1is 10 and at time-step 2

we will be at sb

2= L.

There are several reasons to prefer DP over MILP. First, DP

produces close-to-optimal solutions when the value functions

obtained during the ofﬂine planning phase are from ﬁnely dis-

cretised state, action and outcome spaces. Second, in practical

applications, the SHEMS can make real-time decisions using

the policy implied by (10). This means that at each time-step,

the optimal decision from the current state can be executed.

Note that (10) is a simple linear program at each time-step so

is computationally feasible using existing smart meters. This

stands in contrast to a stochastic MILP formulation, which

would involve solving the entire stochastic MILP program,

which is computationally difﬁcult even for the ofﬂine planning.

Third, we can always obtain a solution with DP regardless

of the constraints and the inputs while MILP fails to ﬁnd

a solution when the constraints are not satisﬁed. From our

experience, MILP fails to ﬁnd a solution when the end-of-

day TES SOC is ﬁxed, because the energy out of the TES

unit can not be controlled, which is the thermal demand of

the household. We can overcome this by either removing the

end-of-day TES constraint or by having a range of values.

However, this means we end up with a sub optimal level of

6

Algorithm 1 :ADP using Temporal Difference Learning TD(1)

1: Initialize ¯

V0

k, k ∈K,

2: Set r= 1 and k= 1,

3: Set s1.

4: while r≤Rdo

5: Choose a sample path ωr.

6: for k= 0,...,K do

7: Solve the deterministic problem (17).

8: for i= 1,...,I do

9: Find right and left marginal contributions (18).

10: end for

11: if k < K then

12: Find the post decision states (11) and the next pre

decision states (12).

13: end if

14: end for

15: for k=K, . . . , 0do

16: Calculate the marginal values (19).

17: Update the estimates of the marginal values (20).

18: Update the VFAs using CAVE algorithm.

19: Combine value functions of each controllable device (16)

20: end for

21: r=r+ 1.

22: end while

23: Return the value function approximations ¯

VR

k∀k.

TES SOC at the end of the day or require user interaction

to adjust the TES SOC, which we should avoid in practical

applications.

However, the required computation to generate value func-

tions using DP grows exponentially with the size of the

state, action and outcome spaces. One way of overcoming

this problem is to approximate the value function, while

maintaining the beneﬁts of DP.

III. APP ROXIMATE DYNA MI C PROGRAMMING (ADP)

ADP, also known as forward DP, is an algorithmic strategy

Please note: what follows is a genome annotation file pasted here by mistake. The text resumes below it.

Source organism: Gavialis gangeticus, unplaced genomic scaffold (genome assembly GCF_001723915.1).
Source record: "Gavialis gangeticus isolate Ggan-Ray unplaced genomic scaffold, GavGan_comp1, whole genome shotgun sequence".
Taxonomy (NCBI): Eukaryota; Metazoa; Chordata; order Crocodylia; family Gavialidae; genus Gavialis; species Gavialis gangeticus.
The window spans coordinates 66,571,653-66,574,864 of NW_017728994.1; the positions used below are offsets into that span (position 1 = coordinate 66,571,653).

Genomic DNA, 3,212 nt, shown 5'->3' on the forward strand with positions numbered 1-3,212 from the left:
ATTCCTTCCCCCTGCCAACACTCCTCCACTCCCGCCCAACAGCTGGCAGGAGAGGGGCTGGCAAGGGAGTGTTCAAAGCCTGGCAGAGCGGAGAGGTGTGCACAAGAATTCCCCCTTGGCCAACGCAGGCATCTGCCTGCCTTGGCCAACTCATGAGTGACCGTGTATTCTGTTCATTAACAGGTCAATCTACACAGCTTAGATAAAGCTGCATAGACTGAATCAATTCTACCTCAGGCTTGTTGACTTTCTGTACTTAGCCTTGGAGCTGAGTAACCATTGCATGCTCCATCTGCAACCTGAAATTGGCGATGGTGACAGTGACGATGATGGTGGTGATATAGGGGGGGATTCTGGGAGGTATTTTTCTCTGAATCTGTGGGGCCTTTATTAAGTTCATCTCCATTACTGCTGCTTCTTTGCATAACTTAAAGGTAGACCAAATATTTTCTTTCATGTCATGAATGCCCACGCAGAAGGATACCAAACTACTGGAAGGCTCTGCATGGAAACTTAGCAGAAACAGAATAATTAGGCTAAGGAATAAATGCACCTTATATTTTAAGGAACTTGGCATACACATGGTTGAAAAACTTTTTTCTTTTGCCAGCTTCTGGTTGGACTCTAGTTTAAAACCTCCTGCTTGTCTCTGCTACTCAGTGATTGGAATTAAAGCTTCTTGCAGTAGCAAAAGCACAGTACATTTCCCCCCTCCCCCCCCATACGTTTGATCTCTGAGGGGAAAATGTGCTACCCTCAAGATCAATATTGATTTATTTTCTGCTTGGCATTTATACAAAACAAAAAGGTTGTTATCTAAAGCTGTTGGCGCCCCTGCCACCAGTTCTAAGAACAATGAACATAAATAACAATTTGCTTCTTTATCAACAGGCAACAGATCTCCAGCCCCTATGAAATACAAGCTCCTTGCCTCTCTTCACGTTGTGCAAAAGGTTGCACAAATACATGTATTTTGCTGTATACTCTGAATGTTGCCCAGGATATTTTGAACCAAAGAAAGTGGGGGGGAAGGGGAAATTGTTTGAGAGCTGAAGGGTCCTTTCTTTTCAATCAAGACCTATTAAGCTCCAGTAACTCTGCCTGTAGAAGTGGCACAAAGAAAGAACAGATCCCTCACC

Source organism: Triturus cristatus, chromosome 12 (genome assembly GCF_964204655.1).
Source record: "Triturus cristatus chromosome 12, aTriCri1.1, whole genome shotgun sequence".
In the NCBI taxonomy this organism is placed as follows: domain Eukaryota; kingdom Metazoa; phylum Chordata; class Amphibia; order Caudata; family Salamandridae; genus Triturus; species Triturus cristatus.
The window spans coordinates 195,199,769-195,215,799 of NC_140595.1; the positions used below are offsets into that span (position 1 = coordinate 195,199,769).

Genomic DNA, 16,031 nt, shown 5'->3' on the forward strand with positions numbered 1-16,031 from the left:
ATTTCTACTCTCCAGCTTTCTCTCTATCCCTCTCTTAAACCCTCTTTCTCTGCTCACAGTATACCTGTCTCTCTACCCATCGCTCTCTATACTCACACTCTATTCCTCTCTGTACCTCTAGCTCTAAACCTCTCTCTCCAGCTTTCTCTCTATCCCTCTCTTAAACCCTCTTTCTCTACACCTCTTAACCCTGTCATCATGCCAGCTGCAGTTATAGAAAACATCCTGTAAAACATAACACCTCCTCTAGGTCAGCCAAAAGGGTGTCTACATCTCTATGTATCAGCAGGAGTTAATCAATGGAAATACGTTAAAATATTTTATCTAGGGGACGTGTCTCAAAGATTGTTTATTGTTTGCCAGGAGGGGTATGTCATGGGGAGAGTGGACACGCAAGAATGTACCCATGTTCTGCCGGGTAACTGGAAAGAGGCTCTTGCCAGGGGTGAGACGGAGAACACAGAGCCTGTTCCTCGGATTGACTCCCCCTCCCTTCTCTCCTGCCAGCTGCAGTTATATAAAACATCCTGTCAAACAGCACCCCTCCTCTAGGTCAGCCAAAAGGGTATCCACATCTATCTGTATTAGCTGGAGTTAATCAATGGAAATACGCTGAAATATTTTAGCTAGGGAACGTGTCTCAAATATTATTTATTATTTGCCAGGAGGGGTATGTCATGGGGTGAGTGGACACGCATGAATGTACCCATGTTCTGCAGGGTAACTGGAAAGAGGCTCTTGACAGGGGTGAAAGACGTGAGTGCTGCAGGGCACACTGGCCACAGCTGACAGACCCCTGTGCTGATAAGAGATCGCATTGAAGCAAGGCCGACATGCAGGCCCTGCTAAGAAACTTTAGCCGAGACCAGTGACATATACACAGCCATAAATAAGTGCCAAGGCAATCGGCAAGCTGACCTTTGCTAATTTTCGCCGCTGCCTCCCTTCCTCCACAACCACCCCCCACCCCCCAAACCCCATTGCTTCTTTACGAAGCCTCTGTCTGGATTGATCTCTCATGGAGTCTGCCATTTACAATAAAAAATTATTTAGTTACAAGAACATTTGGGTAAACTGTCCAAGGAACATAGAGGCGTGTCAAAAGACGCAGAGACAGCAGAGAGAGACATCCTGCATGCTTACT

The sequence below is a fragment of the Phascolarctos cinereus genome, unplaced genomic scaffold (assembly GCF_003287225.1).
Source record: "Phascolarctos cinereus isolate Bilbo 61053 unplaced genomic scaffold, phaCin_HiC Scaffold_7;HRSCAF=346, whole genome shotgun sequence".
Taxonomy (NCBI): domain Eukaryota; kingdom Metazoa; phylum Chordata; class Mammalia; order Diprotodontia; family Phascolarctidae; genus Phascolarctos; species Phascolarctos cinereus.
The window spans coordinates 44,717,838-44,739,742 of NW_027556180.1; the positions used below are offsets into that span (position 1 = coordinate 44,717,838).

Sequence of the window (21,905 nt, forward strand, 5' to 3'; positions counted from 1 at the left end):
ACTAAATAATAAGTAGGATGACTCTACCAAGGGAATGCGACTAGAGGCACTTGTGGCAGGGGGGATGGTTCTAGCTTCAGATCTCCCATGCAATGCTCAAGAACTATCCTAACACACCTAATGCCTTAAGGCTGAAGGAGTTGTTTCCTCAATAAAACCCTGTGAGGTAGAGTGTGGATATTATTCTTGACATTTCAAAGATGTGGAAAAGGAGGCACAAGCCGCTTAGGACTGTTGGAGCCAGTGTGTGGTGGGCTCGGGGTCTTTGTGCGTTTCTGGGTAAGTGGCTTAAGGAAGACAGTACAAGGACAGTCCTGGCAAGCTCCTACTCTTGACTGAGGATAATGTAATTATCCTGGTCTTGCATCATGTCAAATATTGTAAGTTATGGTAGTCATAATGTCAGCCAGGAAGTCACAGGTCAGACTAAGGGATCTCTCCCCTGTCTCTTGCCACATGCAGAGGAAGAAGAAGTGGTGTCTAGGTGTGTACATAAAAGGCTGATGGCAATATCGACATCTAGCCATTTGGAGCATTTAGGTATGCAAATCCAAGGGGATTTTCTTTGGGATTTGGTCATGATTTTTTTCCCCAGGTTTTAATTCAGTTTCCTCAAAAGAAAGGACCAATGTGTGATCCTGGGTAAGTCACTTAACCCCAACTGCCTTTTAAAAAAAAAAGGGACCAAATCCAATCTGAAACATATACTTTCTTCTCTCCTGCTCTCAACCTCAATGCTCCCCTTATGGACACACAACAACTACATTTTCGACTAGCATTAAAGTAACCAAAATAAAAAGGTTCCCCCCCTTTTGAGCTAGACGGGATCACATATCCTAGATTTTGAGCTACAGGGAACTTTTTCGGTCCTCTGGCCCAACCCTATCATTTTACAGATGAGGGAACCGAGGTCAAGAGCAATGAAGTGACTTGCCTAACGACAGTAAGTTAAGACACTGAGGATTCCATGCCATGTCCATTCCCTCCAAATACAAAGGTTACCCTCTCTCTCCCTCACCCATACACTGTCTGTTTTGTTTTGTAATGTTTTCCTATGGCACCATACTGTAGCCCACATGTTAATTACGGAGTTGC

for approximating a value function, which steps forward in

time, compared to backward induction used in value iteration.

Policies in ADP are extracted from these VFAs [29]. Similar to

DP, ADP operates on an MDP formulation of the problem, so

all the non-liner constraints and transition functions in Section

II-B can be incorporated with the same computational burden

as modelling linear transition functions and constraints. ADP

is an anytime optimisation solution technique2so we always

obtain a solution regardless of the constraints and the inputs.

In this instance, the problem is formulated as a maximisation

problem for convenience.

A. Policy-based value function approximation

VFAs are obtained iteratively, and here the focus is on

approximating the value function around a post decision state

vector, sx

k, which is the state of the system at discrete time, k,

soon after making the decisions but before the realisation of

any random variables [29]. This is because approximating the

expectation within the max or min operator in (10) is difﬁcult

2An anytime algorithm is an algorithm that returns a feasible solution even

if it is interrupted prematurely. The quality of the solution, however, improves

if the algorithm is allowed to run until the desired convergence.

k=1 k=2

1

s

1

L

x

s

1

M

x

s

,

211

(,)

Mx

sS s

2

M

s

222

(,)

Csx

2

H

s

- Pre-decision state

k

x

- Decision variable

k

k

s

- Random variable

- Contribution

Next pre-decision state

(, )

kkk

Csx

1

H

x

s

1

L

x

s

2

Ls

,

111

(, )

xMx

s

Ssx

Post-decision state

2

M

x

s

2

H

x

s

2

L

x

s

2

x

s

2

x

s

- Post-decision state

x

k

s

111

(,)

Csx

1

Fig. 5. Illustration of the modiﬁed Markov decision process, which separates